An encyclical was originally a circular letter sent to all the churches of a particular area in the ancient Roman Church. At that time, the word could be used for a letter sent out by any bishop. The word comes from Late Latin encyclios.

<i>Immortale Dei</i> encyclical

Immortale Dei written in 1885 is one of five encyclicals of Pope Leo XIII on Church-State relations.

It is a perfect society of its own kind and their own right, since it everything for their existence and their effectiveness is necessary, in accordance with the will and power of the grace of their Founder in and of itself owns. As the goal of the Church is more sublime, its power is always far superior, and it can therefore not be considered less than the Civil state, as to not be in a state of subordination. [6]

The two perfect societies correspond to two forces, the church and state:

The one responsible for the care of the divine dimension, the other for the human. Each one is in the highest of its kind: each has certain limits within which it moves, borders that emerged from the nature and purpose of each of the next two forces showed. [7]

Developments in the post-conciliar period

Until the Second Vatican Council, the doctrine of the two perfect societies of Leo XIII was held to be official in theological studies. During the council itself, as well as in the new 1983 Code of Canon Law itself, the doctrine was no longer explicitly mentioned and the Aristotelian "Perfect Community" was all but replaced by the biblical "People of God". In the modern Catholic post-conciliar theology, its discussion is limited to theologians and academics. Its near-abandonment in discourse has proven controversial.

Second Vatican Council Roman Catholic ecumenical council held in Vatican City from 1962 to 1965

The Second Ecumenical Council of the Vatican, commonly known as the Second Vatican Council or Vatican II, addressed relations between the Catholic Church and the modern world. The council, through the Holy See, was formally opened under the pontificate of Pope John XXIII on 11 October 1962 and was closed under Pope Paul VI on the Solemnity of the Immaculate Conception on 8 December 1965.

The 1983 Code of Canon Law, also called the Johanno-Pauline Code, is the "fundamental body of ecclesiastical laws for the Latin Church". It is the second and current comprehensive codification of canonical legislation for the Latin Church sui iuris of the Catholic Church. It was promulgated on 25 January 1983 by John Paul II and took legal effect on the First Sunday of Advent 1983. It replaced the 1917 Code of Canon Law, promulgated by Benedict XV on 27 May 1917.

People of God is a description that in the Old Testament or Hebrew Bible applies to the Israelites and that the New Testament applies to Christians. Within the Catholic Church, it has been given greater prominence because of its employment in documents of the Second Vatican Council (1962–1965).

In any event, Pope Paul VI mentioned it and summarized it in the 1969 motu proprio Sollicitudo omnium ecclesiarum on the tasks of the papal legate:

Pope Paul VI Pope of the Roman Catholic Church from 1963 to 1978

Pope Saint Paul VI was head of the Catholic Church and sovereign of the Vatican City State from 21 June 1963 to his death in 1978. Succeeding John XXIII, he continued the Second Vatican Council which he closed in 1965, implementing its numerous reforms, and fostered improved ecumenical relations with Eastern Orthodox and Protestant churches, which resulted in many historic meetings and agreements. Montini served in the Holy See's Secretariat of State from 1922 to 1954. While in the Secretariat of State, Montini and Domenico Tardini were considered as the closest and most influential advisors of Pius XII, who in 1954 named him Archbishop of Milan, the largest Italian diocese. Montini later became the Secretary of the Italian Bishops' Conference. John XXIII elevated him to the College of Cardinals in 1958, and after the death of John XXIII, Montini was considered one of his most likely successors.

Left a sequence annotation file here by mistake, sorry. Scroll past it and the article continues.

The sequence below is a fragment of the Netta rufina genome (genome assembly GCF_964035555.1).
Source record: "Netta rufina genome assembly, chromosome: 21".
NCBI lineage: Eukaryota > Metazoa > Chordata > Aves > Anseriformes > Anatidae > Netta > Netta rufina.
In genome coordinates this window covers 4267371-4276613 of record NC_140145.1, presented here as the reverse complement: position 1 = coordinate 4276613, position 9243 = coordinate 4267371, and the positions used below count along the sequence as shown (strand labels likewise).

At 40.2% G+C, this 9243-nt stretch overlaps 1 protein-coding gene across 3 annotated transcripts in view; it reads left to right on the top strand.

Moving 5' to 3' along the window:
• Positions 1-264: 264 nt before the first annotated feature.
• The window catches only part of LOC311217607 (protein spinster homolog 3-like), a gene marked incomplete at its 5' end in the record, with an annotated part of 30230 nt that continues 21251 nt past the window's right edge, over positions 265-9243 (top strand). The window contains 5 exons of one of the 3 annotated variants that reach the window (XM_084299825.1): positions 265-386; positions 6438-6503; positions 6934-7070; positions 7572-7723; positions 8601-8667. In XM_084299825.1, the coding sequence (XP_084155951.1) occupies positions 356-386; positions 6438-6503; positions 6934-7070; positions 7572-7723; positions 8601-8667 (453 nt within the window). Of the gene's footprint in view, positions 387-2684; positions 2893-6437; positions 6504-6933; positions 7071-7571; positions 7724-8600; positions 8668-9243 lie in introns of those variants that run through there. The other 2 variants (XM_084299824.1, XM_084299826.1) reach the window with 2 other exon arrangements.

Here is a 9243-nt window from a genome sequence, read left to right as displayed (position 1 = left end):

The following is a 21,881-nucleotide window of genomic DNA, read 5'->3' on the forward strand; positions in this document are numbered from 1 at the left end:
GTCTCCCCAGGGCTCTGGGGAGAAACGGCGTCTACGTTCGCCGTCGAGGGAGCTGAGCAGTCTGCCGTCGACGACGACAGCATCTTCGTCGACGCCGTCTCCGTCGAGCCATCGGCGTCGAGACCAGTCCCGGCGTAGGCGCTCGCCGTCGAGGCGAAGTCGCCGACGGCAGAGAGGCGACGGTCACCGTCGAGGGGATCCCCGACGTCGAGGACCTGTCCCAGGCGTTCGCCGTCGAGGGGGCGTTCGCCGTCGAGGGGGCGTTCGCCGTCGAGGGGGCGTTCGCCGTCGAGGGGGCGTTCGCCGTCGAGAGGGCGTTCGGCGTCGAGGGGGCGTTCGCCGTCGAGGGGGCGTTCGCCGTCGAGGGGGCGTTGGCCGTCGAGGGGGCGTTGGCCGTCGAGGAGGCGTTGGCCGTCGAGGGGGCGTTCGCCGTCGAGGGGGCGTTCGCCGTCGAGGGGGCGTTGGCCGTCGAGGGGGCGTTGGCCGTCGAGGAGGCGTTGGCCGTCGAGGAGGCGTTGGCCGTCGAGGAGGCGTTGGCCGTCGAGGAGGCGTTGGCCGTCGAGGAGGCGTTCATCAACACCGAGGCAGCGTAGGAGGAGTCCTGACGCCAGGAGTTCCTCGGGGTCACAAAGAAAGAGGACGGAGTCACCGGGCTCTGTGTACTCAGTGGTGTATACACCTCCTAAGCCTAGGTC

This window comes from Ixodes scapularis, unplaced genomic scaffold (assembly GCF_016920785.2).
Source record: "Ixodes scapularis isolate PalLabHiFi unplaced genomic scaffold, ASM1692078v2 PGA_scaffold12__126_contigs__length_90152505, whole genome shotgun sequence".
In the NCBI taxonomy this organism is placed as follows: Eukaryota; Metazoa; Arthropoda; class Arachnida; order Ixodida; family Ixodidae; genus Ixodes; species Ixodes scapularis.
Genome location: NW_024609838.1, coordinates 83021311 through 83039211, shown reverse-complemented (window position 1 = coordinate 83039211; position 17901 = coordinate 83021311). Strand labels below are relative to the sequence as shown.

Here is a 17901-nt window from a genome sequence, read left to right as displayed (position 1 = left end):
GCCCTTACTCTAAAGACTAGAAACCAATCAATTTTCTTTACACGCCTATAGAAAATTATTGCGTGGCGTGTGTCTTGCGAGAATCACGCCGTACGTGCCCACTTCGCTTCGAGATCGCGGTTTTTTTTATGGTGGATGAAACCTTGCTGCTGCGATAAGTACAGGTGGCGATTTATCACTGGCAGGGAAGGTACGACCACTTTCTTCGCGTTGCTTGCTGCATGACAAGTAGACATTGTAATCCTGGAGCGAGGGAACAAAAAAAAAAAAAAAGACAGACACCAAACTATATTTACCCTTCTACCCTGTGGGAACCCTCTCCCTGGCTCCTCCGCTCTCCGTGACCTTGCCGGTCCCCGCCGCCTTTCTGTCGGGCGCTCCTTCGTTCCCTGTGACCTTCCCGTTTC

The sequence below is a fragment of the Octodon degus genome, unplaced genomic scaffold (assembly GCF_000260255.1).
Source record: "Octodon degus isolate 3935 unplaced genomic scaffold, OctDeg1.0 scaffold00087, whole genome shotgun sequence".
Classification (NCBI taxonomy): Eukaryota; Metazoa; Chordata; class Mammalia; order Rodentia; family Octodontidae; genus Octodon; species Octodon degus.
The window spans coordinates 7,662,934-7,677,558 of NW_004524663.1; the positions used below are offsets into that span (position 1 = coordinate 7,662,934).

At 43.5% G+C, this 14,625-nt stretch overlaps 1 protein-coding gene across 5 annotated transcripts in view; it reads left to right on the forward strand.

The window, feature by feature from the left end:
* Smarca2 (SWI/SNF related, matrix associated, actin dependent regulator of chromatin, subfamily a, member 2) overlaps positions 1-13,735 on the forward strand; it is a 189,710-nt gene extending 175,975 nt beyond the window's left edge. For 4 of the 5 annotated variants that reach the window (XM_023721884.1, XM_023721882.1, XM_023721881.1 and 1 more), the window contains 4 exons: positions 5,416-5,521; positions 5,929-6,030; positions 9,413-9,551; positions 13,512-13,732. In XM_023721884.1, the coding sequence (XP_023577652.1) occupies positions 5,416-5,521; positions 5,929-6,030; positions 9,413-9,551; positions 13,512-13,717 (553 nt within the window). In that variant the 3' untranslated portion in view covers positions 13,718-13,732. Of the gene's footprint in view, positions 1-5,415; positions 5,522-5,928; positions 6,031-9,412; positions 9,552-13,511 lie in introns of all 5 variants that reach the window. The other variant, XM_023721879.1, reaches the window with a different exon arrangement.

In law, motu proprio describes an official act taken without a formal request from another party. Some jurisdictions use the term sua sponte for the same concept.

Sollicitudo omnium ecclesiarum was a papal bull issued in 1814 by Pope Pius VII, reestablishing the Society of Jesus (Jesuits) after its suppression by the 1773 bull issued by Clement XIV, Dominus ac Redemptor. Nevertheless, the order continued to exist in some places. Pius VII had earlier, with the brief Catholicae Fidei, approved the existence of the Society of Jesus in Russia. The Vicar General, Franciszek Kareu, was declared "Superior General of the Jesuits in Russia."

It cannot be disputed that the duties of Church and State belong to different orders. Church and state are in their own area perfect societies. That means: They have their own legal system and all necessary resources. They are also, within their respective jurisdiction, entitled to apply its laws. On the other hand, it must not be overlooked that they are both aiming at a similar welfare, namely that the people of God is to obtain eternal salvation. [8]

This theology was largely overshadowed by the biblical theology of the church as the mystici corporis Christi (mystical body of Christ), which began to be more fully developed in the early 20th century and was affirmed by Pope Pius XII in 1943. [9]

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References

Footnotes

  1. Aristotle, Politics book I chapter 1
  2. Aristotle, Politics book I chapter 1
  3. The translation of "civitas" with "state" at this point, see Aroney, Nicholas, "Subsidiarity, Federalism and the Best Constitution : Thomas Aquinas on City, Province and Empire. "Law and Philosophy, Vol 26, pp. 161–228, 2007
  4. Summa I-II q 90 a 3 (English: NewAdvent.org)
  5. Summa Theologiæ Ia-IIæ q.90 rep. obj. 3 http://sacred-texts.com/chr/aquinas/summa/sum228.htm, accessed 8 May 2014
  6. Leo XIII.: Circular "Immortale Dei" in: Human and Community Christlicher review, Freiburg (Switzerland) 1945, pp. 571–602, paragraph 852
  7. Leo XIII.: Circular "Immortale Dei" in: Human and Community Christlicher review, Freiburg (Switzerland) 1945, pp. 571–602, paragraph 857
  8. Quoted from Listl, Church and State, p. 227
  9. Pius XII, 1943 encyclical Mystici Corporis Christi

Bibliography